Anyway, things in Jamaica have been hectic and a bit taxing over the past four weeks. Work has been crazy and Cass being gone is never fun.  Over the past month, I have been traveling across Jamaica for business.  I’ve been up early and back at home late.  I figure that I might as well take advantage of this time with Cass away to grind away at growing business across Jamaica.  However, I am starting to feel the effects of my schedule, and find myself living in a continual state of being worn out.  Being worn out in a third world country feels different.  My body and soul both suffer.  Navigating the urban chaos of Kingston and enduring the daily grind seem to affect my spirit and my heart.  It takes a lot to get my spirit down, but I have found that a tough week (or day) in Jamaica can do it.  Whether I am dodging the constant potholes and peddlers or spending 45 minutes at the local drive thru to grab a “quick” lunch, some days are just tough.  There have probably been more days here in Jamaica that I have needed a “spirit revival” than I can remember in my whole life in the states. 

Generic Disclaimer: just to be clear…this isn’t a sob story about life in Jamaica.  We have an amazing setup here and have really fallen in love with the island.  We are blessed beyond belief.  I am just referring to the realities of third-world life.

Living in Jamaica, I have a greater awareness of my spiritual self than ever before.  When all your comforts are stripped away and you become a stranger in someone else’s land, you naturally become more in-tune with your spirit.  I think the Lord is really using this season to teach me big lessons.

The fact of the matter is that me being in Jamaica has nothing to do with how much I should be seeking daily “spirit revival”.  Whether you live in Houston, Kingston, Nairobi, or Beijing, we all live in a fallen world.  The daily battles we face as repercussions for our sin-nature can really beat us up.  If we are not careful, our spirit eventually dulls into a vacuum of lukewarm apathy.  The Lord is teaching me that my number one priority each day is to be in-tune with my spirit and His working in it.  If I can be aware of how the Lord is filling me each day, it will spill over into all of my interactions, allowing me to be a shining light in a dark world as opposed to a faint glimmer or no light at all.  Imagine what this world would be like if all believers were truly reviving their spirits on a daily basis….what witnesses we could be!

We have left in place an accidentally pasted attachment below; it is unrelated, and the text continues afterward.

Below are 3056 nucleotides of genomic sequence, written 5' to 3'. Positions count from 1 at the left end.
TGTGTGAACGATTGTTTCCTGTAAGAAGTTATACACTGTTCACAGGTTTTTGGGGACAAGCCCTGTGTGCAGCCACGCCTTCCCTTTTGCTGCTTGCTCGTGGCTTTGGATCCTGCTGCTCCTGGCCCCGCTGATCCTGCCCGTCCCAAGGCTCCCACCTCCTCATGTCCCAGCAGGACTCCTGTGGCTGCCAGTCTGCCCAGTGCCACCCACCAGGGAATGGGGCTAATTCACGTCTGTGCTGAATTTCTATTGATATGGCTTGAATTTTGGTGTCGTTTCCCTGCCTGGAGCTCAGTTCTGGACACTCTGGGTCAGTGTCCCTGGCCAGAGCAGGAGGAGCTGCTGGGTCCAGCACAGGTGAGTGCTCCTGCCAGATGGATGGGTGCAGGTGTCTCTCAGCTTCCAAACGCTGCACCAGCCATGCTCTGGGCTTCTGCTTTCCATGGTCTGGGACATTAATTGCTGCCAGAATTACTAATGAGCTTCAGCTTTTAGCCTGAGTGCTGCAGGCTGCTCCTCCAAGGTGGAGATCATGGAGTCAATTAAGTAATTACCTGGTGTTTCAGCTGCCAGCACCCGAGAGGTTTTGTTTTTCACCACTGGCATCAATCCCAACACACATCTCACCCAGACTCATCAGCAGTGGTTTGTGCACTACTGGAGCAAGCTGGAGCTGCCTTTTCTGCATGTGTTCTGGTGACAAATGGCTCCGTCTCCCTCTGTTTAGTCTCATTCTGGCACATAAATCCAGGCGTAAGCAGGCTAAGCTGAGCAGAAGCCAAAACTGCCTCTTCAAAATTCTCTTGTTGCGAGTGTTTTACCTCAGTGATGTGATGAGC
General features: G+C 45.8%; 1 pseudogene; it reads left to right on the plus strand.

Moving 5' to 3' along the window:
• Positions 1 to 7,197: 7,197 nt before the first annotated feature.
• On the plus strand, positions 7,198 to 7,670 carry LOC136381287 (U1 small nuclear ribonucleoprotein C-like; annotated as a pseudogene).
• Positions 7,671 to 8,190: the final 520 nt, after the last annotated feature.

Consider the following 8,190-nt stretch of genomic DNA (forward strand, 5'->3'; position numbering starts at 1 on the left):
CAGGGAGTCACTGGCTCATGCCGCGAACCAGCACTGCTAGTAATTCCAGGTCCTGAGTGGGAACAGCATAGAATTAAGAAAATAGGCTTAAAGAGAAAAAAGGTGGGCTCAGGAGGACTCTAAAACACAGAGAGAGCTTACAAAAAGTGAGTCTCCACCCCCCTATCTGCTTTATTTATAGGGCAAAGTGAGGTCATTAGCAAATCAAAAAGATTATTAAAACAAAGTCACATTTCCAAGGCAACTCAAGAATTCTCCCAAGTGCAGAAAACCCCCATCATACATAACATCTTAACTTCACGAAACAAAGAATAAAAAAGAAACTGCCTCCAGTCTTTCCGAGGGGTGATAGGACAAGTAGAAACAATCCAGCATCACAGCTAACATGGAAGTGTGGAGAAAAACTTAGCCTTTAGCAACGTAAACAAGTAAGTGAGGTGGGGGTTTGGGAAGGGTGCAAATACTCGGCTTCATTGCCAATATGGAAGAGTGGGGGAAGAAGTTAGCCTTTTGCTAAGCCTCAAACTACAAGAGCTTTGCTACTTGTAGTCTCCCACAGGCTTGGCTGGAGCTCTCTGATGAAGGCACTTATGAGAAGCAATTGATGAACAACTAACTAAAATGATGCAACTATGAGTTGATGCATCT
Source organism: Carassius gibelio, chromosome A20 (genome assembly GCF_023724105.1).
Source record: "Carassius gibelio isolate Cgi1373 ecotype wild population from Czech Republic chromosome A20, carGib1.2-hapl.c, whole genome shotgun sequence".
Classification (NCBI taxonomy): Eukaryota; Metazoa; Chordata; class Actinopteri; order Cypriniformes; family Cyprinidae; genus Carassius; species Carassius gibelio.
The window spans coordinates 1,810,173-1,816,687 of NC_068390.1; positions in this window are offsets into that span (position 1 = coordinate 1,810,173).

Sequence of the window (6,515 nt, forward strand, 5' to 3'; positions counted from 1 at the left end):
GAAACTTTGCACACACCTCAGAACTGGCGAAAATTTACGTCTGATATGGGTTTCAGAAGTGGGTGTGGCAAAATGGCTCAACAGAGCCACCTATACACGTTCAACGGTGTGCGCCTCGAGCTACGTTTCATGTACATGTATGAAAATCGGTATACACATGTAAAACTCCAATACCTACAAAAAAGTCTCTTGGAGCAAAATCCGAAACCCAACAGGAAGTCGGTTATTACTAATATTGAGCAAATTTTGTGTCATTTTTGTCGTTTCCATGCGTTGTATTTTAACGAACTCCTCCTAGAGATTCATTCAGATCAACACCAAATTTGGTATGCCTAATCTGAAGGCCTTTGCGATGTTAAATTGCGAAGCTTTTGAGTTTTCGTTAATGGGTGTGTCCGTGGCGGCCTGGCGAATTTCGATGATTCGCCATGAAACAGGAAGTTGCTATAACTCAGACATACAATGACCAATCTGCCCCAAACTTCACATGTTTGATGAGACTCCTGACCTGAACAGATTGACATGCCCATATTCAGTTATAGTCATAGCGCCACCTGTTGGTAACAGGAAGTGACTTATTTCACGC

I have recently come across some verses that have really spoken to be on this issue of revival. 

-          In Isaiah 57, the Lord says the following, “I live in the high and holy places, but also with the low-spirited, the spirit-crushed, and what I do is put new spirit in them, I get them up and on their feet again…”  This really hit me.  The Lord is saying that no matter what our days have thrown at us, no matter what sin has caused us to stumble, the Lord gives us a renewed spirit.  It does not get more encouraging than that.
-          II Chronicles 16:9 (The Message) says, “God is always on the alert, constantly on the lookout for people who are totally committed to him.”  This is the real action verse for this topic.  Yes, the Lord can provide us with a new spirit, but he seeks those that are sold out for Him.  If we are in a fully committed relationship with the Lord, pursuing Him with all that is in us, THEN we will find Him and our spirit will be renewed.  Sometimes I am guilty of reading Isaiah 57 and then shutting my Bible.  Just because God promises us something, doesn’t mean that we don’t have to act.

I am so thankful that we serve a Lord that actively seeks us and - if we allow Him - can be our constant source of revival in this world.  What hope and victory that brings, ESPECIALLY when the going gets tough.  My prayer is that God will find me on His search for those totally committed to Him, on any day and at any hour.

Thanks for reading.  Cass will be back posting in a week or two.  Until then, the decorative pillows will remain on the floor...